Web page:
var pass = Find("Pass", $feature.NAME);
var notch = Find("Notch", $feature.NAME);
var saddle = Find("Saddle", $feature.NAME);

if (gap > 0) {
    return "Gap";
}
if (pass > 0) {
    return "Pass";
}
if (notch > 0) {
    return "Notch";
}
if (saddle > 0) {
    return "Saddle";
}

I’m going to use the Arcade Find function to find the names that match in our data. Once that is done, I need to visualize my data. Using Johns map as a guide, I can pretend to be a decent cartographer!

symbolize millions of features

The next thing I can do is to configure my popup. I’m just going to show the place name, with the county and state.

Feature Service Popup

With this done, I can now save the layer, and move on to the next step of creating my tile layer.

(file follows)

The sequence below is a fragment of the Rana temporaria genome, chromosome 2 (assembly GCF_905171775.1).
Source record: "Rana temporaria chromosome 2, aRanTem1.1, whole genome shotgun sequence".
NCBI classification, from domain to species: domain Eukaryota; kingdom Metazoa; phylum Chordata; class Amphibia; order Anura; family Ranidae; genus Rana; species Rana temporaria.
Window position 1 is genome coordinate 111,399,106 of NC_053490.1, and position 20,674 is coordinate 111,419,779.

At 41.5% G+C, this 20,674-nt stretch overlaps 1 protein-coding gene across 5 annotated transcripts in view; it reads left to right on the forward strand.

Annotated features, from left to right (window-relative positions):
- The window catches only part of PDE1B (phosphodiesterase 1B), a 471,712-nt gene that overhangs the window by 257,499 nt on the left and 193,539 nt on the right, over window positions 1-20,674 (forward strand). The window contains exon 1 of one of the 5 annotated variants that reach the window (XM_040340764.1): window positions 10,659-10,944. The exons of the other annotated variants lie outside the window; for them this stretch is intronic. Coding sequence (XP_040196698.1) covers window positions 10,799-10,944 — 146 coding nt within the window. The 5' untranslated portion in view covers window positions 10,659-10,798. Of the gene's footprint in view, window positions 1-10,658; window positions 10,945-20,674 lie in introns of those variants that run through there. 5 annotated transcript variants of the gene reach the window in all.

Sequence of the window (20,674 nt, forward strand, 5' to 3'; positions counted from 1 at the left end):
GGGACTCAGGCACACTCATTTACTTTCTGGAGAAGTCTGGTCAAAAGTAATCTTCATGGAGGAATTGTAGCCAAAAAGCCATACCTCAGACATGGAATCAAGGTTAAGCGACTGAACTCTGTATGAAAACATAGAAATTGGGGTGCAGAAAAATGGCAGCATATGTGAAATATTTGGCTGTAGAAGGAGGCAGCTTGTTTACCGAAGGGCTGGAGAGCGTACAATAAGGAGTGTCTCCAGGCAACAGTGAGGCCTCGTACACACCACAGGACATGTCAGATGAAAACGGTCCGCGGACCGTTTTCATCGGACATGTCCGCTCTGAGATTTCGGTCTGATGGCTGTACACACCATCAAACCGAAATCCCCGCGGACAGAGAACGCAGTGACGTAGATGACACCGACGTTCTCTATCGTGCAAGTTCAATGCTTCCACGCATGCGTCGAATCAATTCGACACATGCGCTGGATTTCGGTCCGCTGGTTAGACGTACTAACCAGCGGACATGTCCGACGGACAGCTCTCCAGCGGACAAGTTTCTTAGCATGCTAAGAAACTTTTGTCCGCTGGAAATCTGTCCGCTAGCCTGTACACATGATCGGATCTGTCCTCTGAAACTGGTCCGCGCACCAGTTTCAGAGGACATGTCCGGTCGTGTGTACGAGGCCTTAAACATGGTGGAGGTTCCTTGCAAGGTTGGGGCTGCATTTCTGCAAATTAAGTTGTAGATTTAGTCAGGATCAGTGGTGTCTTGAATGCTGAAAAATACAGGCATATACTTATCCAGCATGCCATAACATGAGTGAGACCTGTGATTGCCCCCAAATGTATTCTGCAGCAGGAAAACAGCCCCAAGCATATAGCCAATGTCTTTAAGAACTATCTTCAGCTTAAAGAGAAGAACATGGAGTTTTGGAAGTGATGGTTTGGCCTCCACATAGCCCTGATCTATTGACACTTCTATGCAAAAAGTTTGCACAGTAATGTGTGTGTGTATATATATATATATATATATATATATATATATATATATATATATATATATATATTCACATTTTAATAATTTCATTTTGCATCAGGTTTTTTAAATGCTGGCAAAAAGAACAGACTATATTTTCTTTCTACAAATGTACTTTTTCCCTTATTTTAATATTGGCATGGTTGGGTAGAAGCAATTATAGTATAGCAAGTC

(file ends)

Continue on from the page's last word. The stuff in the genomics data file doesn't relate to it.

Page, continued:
Tile Layer

Normally, I would open up ArcGIS Pro, cook tiles locally on my machine, and then upload them in to my online account. But what if you don’t have Pro? It’s ok, you can publish tiles from feature layers directly in Online. When you publish tiles, they will be generated with the source feature layer styling. Something to keep in mind when you publish your tiles. If you need to change the style of your layer before creating tiles, you can create a hosted feature layer view, and publish tiles from that view.

I have plans for these tiles, so I know I don’t need to cook tiles at a very large scale, I only need them down to maybe the County or Metropolitan Area level, so when I publish my tiles I can adjust the scale range to meet my needs.

Publish tiles from a feature service

Another key here is to make sure I leave the checkbox for Create tiles automatically checked. This will delay the creation of tiles until they are requested. Once a tile is created, it’s cached and available for all subsequent requests. That’s a really great feature of publishing tiles from a feature layer.